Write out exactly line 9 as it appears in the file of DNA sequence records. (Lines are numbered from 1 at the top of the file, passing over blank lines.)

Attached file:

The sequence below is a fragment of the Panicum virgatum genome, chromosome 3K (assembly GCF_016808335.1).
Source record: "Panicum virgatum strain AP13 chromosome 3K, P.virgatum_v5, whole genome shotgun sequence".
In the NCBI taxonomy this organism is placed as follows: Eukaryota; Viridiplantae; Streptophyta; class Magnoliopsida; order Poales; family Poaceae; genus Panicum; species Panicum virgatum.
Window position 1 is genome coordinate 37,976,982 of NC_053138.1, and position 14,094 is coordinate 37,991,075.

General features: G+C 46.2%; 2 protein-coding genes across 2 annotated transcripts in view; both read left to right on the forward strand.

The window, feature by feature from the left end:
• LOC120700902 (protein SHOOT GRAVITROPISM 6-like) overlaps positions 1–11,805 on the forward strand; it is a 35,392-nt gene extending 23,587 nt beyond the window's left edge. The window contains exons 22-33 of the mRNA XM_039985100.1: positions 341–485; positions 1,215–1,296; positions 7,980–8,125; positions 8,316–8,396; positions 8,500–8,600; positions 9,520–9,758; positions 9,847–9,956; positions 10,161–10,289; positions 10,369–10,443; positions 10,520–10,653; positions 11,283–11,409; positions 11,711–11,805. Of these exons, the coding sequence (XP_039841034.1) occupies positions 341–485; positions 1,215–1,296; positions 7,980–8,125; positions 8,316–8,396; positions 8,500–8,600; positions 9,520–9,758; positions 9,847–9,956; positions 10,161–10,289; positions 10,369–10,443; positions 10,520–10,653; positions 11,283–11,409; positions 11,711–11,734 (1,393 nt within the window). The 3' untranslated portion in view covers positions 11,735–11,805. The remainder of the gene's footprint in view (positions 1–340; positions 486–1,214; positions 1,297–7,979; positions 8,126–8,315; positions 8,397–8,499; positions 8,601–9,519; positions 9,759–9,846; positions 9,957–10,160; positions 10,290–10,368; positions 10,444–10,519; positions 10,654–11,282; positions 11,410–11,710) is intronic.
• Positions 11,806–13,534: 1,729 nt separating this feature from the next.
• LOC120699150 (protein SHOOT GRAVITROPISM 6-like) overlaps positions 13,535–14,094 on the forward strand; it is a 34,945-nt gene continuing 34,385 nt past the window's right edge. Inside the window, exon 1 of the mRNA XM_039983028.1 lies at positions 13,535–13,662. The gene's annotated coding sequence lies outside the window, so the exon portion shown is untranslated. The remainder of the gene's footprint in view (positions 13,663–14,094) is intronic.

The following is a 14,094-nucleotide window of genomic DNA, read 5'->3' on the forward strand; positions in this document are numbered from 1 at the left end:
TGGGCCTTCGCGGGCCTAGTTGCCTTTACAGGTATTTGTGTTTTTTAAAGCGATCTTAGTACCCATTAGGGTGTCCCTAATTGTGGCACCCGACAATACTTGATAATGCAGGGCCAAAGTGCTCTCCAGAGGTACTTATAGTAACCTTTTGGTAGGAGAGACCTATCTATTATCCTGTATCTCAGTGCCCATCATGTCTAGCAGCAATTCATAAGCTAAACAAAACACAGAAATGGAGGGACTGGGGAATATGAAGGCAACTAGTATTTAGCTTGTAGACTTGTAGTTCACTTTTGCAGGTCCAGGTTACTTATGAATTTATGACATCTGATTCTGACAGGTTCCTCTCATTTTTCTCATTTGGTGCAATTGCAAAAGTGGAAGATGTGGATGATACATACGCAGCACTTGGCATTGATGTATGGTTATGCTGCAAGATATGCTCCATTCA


• LOC120699150 (protein SHOOT GRAVITROPISM 6-like) overlaps positions 13,535–14,094 on the forward strand; it is a 34,945-nt gene continuing 34,385 nt past the window's right edge. Inside the window, exon 1 of the mRNA XM_039983028.1 lies at positions 13,535–13,662. The gene's annotated coding sequence lies outside the window, so the exon portion shown is untranslated. The remainder of the gene's footprint in view (positions 13,663–14,094) is intronic.